May 25, 2019

Jack Bales: Covering the Bases

On a hot June day, UMW Reference and Humanities Librarian Jack Bales left Illinois in a U-Haul truck with no AC. After grad school and jobs at two college libraries, he’d accepted a new one at Mary Washington. But, as he rounded the I-95 beltway near D.C., he thought he’d made a mistake. So far from home, he didn’t know anyone. He didn’t plan to stay long.

UMW Reference and Humanities Librarian Jack Bales has written a new book, "Before They Were the Cubs: The Early Years of Chicago’s First Professional Baseball Team." It's due out this spring. Photo by Karen Pearlman.

UMW Reference and Humanities Librarian Jack Bales has written a new book, “Before They Were the Cubs: The Early Years of Chicago’s First Professional Baseball Team.” It’s due out this spring. Photo by Karen Pearlman.

Nearly four decades later, surrounded by “marvelous, wonderful colleagues,” Bales claims his job at Simpson Library is the best one on campus. Like a good read, he devours Mary Washington, answering questions for students, faculty and staff, teaching library classes, and tending to Simpson’s collection of books. He works out in Fitness Center and eats lunch in the UC.

But Bales lives and breathes something else, too: The Chicago Cubs.

His writings about the major league team have been published far and wide, and his new book, Before They Were the Cubs: The Early Years of Chicago’s First Professional Baseball Team, is due out any day. Published by McFarland & Company, it covers the Cubs’ rarely addressed formative years. And in true librarian style, it cites thousands of original sources.

Next up? Another Cubs book, this one about a woman who shot her ex-boyfriend, a Chicago Cubs player, in 1932. “We’re talking attempted murder, stolen love letters, blackmail, a burlesque show, sex and, of course, baseball,” he said. “What else is there?”

Bales' new book covers the Cubs' formative years.

Bales’ new book covers the Cubs’ formative years.

Q: What inspired Before They Were the Cubs?
A: I grew up outside of Chicago and had followed the Cubs here and there. I thought I’d dig around and see if there was a Cubs era that hadn’t been covered in great detail. I’ve written quite a few articles, essays and books, and after my last big project I was thinking about branching off into an entirely new area, one more popular in nature than my previous works of literary research and biography.

Q: How long did you work on it?
A: I got the idea in 2004 and wrote the first sentence in July 2012. It took years of research and writing (remember, I have a full-time job), and since some of the newspapers I needed to consult aren’t available online, I spent years going through microfilm page-by-page. I’d spend every Christmas vacation camped out by the library’s microfilm reader-printers. One of my colleagues still remembers coming in to find my CD player, sweater, water bottle, snacks – even my bedroom slippers – all neatly arranged beside reels of microfilm. My colleagues’ interest and support have helped keep me going.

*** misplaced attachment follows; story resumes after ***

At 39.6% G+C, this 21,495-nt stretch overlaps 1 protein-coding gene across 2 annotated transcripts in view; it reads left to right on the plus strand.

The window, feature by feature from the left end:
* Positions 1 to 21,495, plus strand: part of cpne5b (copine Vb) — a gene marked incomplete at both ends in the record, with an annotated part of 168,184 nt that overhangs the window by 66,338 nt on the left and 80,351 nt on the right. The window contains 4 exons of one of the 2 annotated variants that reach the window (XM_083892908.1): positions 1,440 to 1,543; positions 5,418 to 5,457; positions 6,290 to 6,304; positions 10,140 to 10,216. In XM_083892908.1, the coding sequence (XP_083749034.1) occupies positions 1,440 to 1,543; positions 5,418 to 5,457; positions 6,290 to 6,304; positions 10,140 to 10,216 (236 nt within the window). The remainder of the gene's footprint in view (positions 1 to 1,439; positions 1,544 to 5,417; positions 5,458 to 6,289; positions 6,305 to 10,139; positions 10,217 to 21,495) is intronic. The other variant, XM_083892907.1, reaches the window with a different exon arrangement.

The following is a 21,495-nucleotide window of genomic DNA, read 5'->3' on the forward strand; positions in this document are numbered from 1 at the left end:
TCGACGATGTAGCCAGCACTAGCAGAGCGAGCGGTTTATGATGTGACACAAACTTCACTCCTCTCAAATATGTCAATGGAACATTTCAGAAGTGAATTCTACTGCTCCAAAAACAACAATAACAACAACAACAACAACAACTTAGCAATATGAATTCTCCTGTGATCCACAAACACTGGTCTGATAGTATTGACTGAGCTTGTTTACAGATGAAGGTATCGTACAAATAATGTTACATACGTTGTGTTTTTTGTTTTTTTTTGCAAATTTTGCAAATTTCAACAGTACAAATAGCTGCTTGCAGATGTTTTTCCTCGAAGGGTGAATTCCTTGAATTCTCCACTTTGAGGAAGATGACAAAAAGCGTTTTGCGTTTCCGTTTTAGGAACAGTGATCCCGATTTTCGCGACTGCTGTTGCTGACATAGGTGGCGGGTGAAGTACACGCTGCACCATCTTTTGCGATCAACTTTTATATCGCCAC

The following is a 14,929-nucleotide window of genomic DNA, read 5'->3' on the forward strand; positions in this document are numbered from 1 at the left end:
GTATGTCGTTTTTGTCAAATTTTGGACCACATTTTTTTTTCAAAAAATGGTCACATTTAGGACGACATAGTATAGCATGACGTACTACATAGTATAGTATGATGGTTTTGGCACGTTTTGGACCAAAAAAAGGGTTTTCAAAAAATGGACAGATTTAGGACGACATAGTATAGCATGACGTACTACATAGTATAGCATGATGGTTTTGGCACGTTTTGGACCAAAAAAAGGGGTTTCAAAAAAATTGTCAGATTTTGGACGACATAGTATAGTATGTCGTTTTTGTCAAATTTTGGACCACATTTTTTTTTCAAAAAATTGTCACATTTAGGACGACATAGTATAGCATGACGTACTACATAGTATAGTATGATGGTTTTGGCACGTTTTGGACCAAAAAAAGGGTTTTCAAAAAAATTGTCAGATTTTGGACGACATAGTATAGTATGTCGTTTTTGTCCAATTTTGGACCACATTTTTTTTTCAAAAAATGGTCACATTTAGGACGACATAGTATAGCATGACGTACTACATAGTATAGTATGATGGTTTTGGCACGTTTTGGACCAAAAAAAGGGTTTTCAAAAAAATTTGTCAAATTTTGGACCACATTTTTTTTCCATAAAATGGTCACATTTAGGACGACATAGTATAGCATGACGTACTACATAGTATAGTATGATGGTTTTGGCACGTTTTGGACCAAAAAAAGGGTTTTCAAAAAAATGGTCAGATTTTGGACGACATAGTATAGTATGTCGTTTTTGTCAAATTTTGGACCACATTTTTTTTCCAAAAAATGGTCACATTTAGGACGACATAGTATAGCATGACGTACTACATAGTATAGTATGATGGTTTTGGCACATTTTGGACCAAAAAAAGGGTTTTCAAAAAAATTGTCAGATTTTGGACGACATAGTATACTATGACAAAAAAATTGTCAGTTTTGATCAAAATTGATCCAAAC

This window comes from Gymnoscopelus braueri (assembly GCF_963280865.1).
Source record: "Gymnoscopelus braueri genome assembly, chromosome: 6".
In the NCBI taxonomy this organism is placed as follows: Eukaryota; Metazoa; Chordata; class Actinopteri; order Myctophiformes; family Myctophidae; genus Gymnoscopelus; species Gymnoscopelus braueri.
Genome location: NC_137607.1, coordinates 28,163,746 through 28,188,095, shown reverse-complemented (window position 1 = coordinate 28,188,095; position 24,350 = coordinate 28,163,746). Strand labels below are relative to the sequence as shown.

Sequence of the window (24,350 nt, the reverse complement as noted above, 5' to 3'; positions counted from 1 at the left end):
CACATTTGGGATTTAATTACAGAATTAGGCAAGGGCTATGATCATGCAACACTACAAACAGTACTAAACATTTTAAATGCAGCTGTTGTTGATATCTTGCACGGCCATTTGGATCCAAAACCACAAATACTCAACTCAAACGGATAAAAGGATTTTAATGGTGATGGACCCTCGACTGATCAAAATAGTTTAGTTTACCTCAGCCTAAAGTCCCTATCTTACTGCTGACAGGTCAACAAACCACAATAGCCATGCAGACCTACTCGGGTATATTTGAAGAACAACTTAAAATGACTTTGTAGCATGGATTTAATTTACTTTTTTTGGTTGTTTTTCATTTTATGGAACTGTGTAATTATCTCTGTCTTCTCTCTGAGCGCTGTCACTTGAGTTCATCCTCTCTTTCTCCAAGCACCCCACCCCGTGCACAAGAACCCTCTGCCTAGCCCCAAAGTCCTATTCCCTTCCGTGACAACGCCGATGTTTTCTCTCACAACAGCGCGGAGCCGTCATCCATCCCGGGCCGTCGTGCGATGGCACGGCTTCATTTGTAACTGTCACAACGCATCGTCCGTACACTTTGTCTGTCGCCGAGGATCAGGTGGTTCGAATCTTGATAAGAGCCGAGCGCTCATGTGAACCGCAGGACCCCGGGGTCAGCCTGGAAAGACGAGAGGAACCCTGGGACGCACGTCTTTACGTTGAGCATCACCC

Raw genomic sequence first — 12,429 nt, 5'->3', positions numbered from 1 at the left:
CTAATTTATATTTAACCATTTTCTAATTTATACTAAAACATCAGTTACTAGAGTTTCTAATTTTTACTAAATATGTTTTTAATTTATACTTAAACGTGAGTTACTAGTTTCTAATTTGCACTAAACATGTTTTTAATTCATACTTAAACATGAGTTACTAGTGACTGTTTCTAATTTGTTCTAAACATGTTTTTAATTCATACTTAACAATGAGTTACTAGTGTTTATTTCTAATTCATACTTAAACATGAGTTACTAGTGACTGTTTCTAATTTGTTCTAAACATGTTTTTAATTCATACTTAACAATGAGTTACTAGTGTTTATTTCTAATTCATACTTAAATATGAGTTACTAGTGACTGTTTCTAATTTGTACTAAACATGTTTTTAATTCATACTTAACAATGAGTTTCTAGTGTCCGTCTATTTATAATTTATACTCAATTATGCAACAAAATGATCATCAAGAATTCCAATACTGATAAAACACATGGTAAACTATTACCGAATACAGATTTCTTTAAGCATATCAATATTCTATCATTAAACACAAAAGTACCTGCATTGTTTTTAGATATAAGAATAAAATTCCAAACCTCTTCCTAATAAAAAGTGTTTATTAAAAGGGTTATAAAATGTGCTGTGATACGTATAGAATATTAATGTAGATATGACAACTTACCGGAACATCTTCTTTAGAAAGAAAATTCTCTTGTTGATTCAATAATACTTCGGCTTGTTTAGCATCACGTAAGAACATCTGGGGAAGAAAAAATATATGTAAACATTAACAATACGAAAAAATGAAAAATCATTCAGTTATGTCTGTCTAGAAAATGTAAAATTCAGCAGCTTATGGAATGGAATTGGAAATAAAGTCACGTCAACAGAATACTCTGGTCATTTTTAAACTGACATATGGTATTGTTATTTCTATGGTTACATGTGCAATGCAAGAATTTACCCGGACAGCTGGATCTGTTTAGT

Q: Anything stand out to you during your research?
A: My favorite example is a previously unknown drawing of the team’s 19th-century ballpark that I happened to find by going through microfilm of the old Chicago Evening Post newspaper. I have it in the book.

Jack Bales (left) with twin brother, Dick, at their sister's wedding in 2013.

Jack Bales (left) with twin brother, Dick, at their sister’s 2013 wedding.

Q: How has Simpson kept up with rapidly evolving technology?
A: It’s not a question of libraries keeping up—libraries have been leading the way! In UMW’s Digital Archiving Lab, staff and students digitize unique materials, work on data projects and preserve digital content. Special Collections and University Archives maintain a variety of print and digital collections, including honors papers, yearbooks and the student newspaper. They also archive UMW websites, social media pages and campus blogs. And students explore 3D design and printing in the library’s ThinkLab.

Q: How many requests for help do you get?
A: In just 2018, library staff members answered more than 2,600 reference questions and conducted 572 consultations on research and other projects with 851 students.

Q: What one thing people would be surprised to learn about you?
A: I have an identical twin brother. We used to go out with the same girls.